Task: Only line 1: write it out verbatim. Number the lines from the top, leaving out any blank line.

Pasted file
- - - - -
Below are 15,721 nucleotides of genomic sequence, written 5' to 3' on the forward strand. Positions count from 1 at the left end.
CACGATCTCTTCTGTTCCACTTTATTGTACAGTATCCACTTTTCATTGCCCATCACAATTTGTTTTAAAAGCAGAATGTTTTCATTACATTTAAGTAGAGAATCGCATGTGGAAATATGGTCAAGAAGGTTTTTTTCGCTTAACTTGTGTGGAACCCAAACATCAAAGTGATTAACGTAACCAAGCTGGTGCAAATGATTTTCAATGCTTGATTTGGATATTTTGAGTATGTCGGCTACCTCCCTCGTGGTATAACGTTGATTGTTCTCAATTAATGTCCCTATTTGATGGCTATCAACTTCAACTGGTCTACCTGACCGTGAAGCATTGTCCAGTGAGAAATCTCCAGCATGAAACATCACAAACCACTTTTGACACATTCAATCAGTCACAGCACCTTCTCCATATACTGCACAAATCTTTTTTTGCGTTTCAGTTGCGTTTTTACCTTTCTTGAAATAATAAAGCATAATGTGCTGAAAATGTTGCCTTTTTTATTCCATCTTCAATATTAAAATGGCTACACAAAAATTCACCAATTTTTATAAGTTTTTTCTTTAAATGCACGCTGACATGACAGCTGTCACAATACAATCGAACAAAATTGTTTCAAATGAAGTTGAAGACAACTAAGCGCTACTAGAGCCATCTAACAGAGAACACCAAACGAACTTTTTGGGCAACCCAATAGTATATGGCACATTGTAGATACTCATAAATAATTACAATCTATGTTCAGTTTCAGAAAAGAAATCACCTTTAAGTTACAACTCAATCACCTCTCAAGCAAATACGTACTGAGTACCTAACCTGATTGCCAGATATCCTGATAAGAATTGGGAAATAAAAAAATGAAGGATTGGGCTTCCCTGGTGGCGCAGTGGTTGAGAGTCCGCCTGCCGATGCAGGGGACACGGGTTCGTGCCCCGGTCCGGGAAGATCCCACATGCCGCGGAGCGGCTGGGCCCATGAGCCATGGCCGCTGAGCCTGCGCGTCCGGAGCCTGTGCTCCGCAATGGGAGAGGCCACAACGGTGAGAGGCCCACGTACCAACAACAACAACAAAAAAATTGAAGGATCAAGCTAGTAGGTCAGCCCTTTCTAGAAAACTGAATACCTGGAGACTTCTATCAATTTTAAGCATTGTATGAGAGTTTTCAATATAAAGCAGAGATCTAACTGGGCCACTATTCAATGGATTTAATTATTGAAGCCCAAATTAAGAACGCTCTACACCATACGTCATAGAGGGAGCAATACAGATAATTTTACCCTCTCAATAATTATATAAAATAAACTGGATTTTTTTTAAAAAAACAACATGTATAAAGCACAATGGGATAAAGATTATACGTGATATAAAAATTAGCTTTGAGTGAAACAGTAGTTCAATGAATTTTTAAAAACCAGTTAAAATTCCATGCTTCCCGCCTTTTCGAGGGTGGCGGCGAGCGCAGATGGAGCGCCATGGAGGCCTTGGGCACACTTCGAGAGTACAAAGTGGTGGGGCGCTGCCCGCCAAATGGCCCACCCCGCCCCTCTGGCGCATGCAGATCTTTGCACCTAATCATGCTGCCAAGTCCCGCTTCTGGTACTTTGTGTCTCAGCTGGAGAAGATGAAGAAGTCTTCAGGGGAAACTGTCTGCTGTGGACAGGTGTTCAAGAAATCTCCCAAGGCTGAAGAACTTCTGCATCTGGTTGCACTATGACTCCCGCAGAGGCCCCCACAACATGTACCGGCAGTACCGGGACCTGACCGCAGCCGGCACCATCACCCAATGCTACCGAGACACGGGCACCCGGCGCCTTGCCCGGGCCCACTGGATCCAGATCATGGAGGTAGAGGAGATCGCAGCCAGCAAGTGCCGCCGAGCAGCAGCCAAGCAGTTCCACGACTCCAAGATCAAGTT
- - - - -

Below are 15,721 nucleotides of genomic sequence, written 5' to 3' on the forward strand. Positions count from 1 at the left end.